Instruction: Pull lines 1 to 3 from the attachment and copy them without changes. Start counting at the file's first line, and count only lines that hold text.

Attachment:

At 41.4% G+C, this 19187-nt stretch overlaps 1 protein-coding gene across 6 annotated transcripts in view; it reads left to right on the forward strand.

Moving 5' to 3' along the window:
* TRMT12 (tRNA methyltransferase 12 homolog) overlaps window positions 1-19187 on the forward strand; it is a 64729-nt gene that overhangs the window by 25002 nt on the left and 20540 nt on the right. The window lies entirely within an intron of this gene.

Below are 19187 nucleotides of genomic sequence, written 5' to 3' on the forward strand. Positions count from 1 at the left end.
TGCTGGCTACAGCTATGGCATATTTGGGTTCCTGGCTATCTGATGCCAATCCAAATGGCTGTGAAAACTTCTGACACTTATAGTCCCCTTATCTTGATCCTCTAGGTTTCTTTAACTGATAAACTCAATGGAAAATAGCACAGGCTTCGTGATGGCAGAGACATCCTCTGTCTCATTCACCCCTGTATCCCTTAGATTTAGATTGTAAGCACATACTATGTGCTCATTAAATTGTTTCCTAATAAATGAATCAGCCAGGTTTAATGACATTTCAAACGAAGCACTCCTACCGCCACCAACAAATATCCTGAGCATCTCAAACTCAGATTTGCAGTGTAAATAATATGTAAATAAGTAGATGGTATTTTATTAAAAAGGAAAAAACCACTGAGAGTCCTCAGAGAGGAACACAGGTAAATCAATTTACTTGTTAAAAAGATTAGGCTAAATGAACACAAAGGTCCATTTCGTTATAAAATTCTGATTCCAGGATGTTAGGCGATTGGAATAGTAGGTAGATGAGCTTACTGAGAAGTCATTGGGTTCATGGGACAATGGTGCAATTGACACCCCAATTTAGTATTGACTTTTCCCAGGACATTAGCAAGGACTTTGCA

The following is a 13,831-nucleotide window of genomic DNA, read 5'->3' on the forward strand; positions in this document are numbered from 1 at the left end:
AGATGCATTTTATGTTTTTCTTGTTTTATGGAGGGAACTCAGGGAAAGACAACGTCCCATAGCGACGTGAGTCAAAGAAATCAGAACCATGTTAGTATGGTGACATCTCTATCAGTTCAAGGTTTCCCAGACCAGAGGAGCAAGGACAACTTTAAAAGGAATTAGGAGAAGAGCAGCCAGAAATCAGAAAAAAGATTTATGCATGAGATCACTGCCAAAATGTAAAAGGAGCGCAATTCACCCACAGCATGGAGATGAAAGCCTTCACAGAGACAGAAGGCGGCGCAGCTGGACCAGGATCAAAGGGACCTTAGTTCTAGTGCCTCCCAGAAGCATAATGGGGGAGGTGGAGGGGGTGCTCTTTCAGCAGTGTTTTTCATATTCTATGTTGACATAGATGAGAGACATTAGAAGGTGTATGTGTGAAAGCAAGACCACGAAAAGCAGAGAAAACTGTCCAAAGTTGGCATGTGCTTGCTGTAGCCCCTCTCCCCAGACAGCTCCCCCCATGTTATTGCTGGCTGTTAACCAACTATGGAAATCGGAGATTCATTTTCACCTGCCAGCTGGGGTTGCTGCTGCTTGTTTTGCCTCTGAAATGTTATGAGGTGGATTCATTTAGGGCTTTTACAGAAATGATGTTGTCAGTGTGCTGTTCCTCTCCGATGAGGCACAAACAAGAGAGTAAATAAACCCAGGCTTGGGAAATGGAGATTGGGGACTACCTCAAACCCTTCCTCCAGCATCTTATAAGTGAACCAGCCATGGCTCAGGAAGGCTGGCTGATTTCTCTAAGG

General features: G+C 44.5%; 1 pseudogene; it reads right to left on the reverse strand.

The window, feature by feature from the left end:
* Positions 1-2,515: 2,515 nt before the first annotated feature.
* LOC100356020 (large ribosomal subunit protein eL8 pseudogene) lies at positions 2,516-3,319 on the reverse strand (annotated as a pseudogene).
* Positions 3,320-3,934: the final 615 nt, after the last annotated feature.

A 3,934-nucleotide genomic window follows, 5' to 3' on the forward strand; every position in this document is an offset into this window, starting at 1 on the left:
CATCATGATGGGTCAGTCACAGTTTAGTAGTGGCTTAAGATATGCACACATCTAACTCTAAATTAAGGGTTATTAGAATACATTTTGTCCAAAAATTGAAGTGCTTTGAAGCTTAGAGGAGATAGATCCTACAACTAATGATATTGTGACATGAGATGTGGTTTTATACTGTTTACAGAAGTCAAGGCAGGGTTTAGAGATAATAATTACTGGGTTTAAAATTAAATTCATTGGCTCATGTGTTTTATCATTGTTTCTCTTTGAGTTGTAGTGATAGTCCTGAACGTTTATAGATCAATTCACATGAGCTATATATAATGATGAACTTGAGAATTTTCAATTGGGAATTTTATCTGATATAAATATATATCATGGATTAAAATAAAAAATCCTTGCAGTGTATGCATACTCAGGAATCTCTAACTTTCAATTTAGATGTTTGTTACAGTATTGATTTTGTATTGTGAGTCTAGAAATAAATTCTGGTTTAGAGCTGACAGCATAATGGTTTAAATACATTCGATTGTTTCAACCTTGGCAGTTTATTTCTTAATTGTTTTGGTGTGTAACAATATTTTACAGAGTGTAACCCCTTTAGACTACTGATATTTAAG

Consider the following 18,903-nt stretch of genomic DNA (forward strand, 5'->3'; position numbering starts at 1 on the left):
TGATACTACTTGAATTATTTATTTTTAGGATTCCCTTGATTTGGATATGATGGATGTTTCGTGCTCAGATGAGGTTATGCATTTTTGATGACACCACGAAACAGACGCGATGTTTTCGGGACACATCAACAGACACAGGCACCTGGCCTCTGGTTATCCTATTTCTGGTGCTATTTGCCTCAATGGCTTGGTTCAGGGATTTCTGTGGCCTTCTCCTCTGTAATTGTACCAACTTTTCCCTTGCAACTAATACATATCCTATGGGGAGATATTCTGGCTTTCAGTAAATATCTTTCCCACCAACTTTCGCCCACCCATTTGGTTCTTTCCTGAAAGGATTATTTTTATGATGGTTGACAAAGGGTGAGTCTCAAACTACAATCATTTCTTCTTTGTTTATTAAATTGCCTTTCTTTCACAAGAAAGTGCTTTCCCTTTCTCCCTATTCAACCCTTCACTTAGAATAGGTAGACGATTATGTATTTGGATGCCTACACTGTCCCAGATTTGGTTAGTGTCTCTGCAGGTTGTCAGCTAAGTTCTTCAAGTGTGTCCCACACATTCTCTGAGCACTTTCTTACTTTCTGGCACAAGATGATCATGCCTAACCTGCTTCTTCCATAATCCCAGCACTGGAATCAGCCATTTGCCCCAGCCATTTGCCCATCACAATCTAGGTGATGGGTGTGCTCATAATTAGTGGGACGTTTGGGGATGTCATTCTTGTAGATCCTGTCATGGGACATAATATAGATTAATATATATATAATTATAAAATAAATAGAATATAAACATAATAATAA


At 41.4% G+C, this 19187-nt stretch overlaps 1 protein-coding gene across 6 annotated transcripts in view; it reads left to right on the forward strand.

Moving 5' to 3' along the window:
* TRMT12 (tRNA methyltransferase 12 homolog) overlaps window positions 1-19187 on the forward strand; it is a 64729-nt gene that overhangs the window by 25002 nt on the left and 20540 nt on the right. The window lies entirely within an intron of this gene.